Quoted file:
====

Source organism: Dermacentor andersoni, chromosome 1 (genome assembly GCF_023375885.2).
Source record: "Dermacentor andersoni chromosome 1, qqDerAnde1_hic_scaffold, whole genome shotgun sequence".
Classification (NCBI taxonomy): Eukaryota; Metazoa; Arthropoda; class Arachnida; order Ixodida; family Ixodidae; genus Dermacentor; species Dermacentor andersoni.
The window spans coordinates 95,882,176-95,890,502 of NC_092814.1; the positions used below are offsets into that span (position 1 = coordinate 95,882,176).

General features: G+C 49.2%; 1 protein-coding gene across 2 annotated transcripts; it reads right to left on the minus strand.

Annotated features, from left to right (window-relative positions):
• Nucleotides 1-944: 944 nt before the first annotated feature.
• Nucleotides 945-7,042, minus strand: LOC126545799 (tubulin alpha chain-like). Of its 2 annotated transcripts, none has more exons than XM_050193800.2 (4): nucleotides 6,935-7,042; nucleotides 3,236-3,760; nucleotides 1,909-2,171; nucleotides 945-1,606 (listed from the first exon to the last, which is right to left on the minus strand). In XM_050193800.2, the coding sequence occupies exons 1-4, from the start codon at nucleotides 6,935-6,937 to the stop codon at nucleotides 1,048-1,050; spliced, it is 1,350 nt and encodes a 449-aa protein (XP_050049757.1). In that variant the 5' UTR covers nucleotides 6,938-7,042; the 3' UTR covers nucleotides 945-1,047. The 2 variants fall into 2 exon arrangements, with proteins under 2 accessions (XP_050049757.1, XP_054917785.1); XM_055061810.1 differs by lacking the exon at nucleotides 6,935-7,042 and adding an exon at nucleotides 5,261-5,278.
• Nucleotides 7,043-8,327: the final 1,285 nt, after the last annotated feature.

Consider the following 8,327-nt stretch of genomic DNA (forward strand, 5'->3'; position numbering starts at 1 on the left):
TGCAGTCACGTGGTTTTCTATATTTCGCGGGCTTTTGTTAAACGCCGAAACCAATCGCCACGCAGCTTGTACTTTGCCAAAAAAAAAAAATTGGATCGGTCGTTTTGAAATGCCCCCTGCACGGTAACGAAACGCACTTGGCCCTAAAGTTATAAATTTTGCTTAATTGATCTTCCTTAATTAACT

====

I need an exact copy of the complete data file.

Source organism: Dermacentor andersoni, chromosome 1 (genome assembly GCF_023375885.2).
Source record: "Dermacentor andersoni chromosome 1, qqDerAnde1_hic_scaffold, whole genome shotgun sequence".
Classification (NCBI taxonomy): Eukaryota; Metazoa; Arthropoda; class Arachnida; order Ixodida; family Ixodidae; genus Dermacentor; species Dermacentor andersoni.
The window spans coordinates 95,882,176-95,890,502 of NC_092814.1; the positions used below are offsets into that span (position 1 = coordinate 95,882,176).

General features: G+C 49.2%; 1 protein-coding gene across 2 annotated transcripts; it reads right to left on the minus strand.

Annotated features, from left to right (window-relative positions):
• Nucleotides 1-944: 944 nt before the first annotated feature.
• Nucleotides 945-7,042, minus strand: LOC126545799 (tubulin alpha chain-like). Of its 2 annotated transcripts, none has more exons than XM_050193800.2 (4): nucleotides 6,935-7,042; nucleotides 3,236-3,760; nucleotides 1,909-2,171; nucleotides 945-1,606 (listed from the first exon to the last, which is right to left on the minus strand). In XM_050193800.2, the coding sequence occupies exons 1-4, from the start codon at nucleotides 6,935-6,937 to the stop codon at nucleotides 1,048-1,050; spliced, it is 1,350 nt and encodes a 449-aa protein (XP_050049757.1). In that variant the 5' UTR covers nucleotides 6,938-7,042; the 3' UTR covers nucleotides 945-1,047. The 2 variants fall into 2 exon arrangements, with proteins under 2 accessions (XP_050049757.1, XP_054917785.1); XM_055061810.1 differs by lacking the exon at nucleotides 6,935-7,042 and adding an exon at nucleotides 5,261-5,278.
• Nucleotides 7,043-8,327: the final 1,285 nt, after the last annotated feature.

Consider the following 8,327-nt stretch of genomic DNA (forward strand, 5'->3'; position numbering starts at 1 on the left):
TGCAGTCACGTGGTTTTCTATATTTCGCGGGCTTTTGTTAAACGCCGAAACCAATCGCCACGCAGCTTGTACTTTGCCAAAAAAAAAAAATTGGATCGGTCGTTTTGAAATGCCCCCTGCACGGTAACGAAACGCACTTGGCCCTAAAGTTATAAATTTTGCTTAATTGATCTTCCTTAATTAACT